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Museums, What's New?

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Make yourself at home at Marston House

San Diego’s Marston House tells a story that goes well beyond bricks and mortar. This 16-room Arts and Crafts masterpiece on the edge of Balboa Park was the home of George and Anna Marston and their five children. They moved in in 1905. But the story started well before then: George Marston, a philanthropist, civic leader and owner of the city’s premier department store, commissioned renowned architects William S. Hebbard and Irving Gill to build his family an English Tudor-style home. Mid-project, Gill visited his friend Frank Lloyd Wright and was inspired to change the design. The result is San Diego’s preeminent Craftsman treasure. Back then the house sat on a barren hillside, surrounded by sage and chaparral – but not for long. George hired Central Park designer Samuel Parsons to do a landscape plan for the wild open space that eventually became Balboa Park; he donated $20,000 in 1902 for initial plantings. As the plan progressed, he and horticulturist Kate Sessions, known as the mother of Balboa Park, became fast friends. George ran for mayor of San Diego twice. In 1913, his wealth cost him the election in a nasty “Silk Stockings vs. Wool Stockings” campaign. In 1917, he was blasted for being “Geranium George” in a “Smokestacks vs. Geraniums” battle. One wonders what San Diego would look like now, if Geranium George had carried the day. Even without a mayoral victory, George managed to leave our region plenty of geraniums: He bought Presidio Hill, commissioned a design for Presidio Park, built the Serra Museum and donated everything to city in 1929. He used more of his own money to buy land for what has become Torrey Pines State Reserve and Anza Borrego State Park. Visit the Marston House and savor the design. Ponder that the place had solar water heating a century ago.  Marvel at the flush butterfly joints that hold together the old-growth redwood paneling in the living room. Admire the Tiffany lamps and caress the Stickley rockers. But don’t stop there. As natural light filters golden through windows in late afternoon, remember that this was a living home. The place still feels like home. Serene. Comforting. Embrace what it might have been like to be part of the family – and let your mind play. Eavesdrop on George and Anna in easy conversation around their dining room table, with Teddy Roosevelt, Booker T. Washington, Kate Sessions. Listen to the squeals of children scampering outdoors. Be transported. Become part of the Marston House story. The Marston House is at 3525 Seventh Ave. in San Diego. It’s open 10 AM to 5 PM Fridays through Mondays. Admission costs $10 for adults, $7 for students & those 65+, $4 for ages 6-12; those 5 and younger get in...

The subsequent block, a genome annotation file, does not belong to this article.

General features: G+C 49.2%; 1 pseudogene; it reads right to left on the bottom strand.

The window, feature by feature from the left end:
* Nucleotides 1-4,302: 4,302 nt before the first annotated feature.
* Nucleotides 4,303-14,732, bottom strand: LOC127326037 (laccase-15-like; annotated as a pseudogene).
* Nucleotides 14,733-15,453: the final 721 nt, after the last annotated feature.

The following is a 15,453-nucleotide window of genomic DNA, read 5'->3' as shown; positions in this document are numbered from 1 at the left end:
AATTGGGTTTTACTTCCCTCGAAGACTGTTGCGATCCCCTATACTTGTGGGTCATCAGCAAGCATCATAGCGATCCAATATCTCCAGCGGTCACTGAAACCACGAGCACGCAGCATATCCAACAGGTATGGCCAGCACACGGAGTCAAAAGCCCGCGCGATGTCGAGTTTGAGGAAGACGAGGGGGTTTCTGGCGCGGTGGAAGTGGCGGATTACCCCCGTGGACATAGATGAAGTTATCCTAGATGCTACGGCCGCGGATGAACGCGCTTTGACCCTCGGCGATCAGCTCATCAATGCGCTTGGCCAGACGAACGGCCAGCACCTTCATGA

Posted by on Nov 24, 2012

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Explore new ground during “Kids Free” month

Time is closing in October — the month that kids 12 and younger get free admission at dozens of San Diego museums and attractions. Act now to take advantage of  “Kids Free San Diego” month. Participating attractions include all the kids’ favorites: Sea World, the Zoo, Legoland and the New Children’s Musuem.  But don’t overlook the opportunity to introduce youngsters to attraction they may not yet know – such as the San Diego Botanic Garden in Encinitas, home of the largest interactive children’s garden on the West Coast. The botanic garden’s 1-acre Hamilton Children’s Garden is fertile ground for growing young minds – a great place for nurturing a child’s love of nature. It includes 14 themed sites – ranging from a butterfly garden to a rhythm garden, where kids can make music playing nature’s instruments.  Youngsters can make mud pottery in Art’s Garden,  practice their ABCs at the alphabetical Spell and Smell Garden and be awed by fruits, vegetables and flowers growing from bales of hay. A favorite destination is the massive kid-friendly tree house that combines a man-made trunk, with living trees that kids can explore from roots to canopy through tunnels, walkways and rope ladders. Beyond the Children’s Garden there are 36 more acres for exploring – with plants and trees from 15 geographic regions, including Central and South America, Africa, Australia, New Zealand, Mexico, the Canary Islands and Mediterranean regions. Visitors can wander everything from an “undersea” succulent garden that simulates a coral reef to a tropical rain forest.  There are herb and topiary gardens – and of course, plenty of native plants and trees. The San Diego Botanic Garden, open from 9 AM to 5 PM daily, is at 230 Quail Gardens Drive in Encinitas.  Admission costs $12 for adults; during October, each paid adult gets to bring along two kids, 12 or younger, for free. Add $2 for parking (except cars with four or more passengers get in free).  There’s a small gift shop, a plant shop, a snack bar and the Children’s Garden has picnic tables. Learn more a...

Posted by on Nov 13, 2012

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Attractions, North County, What's New?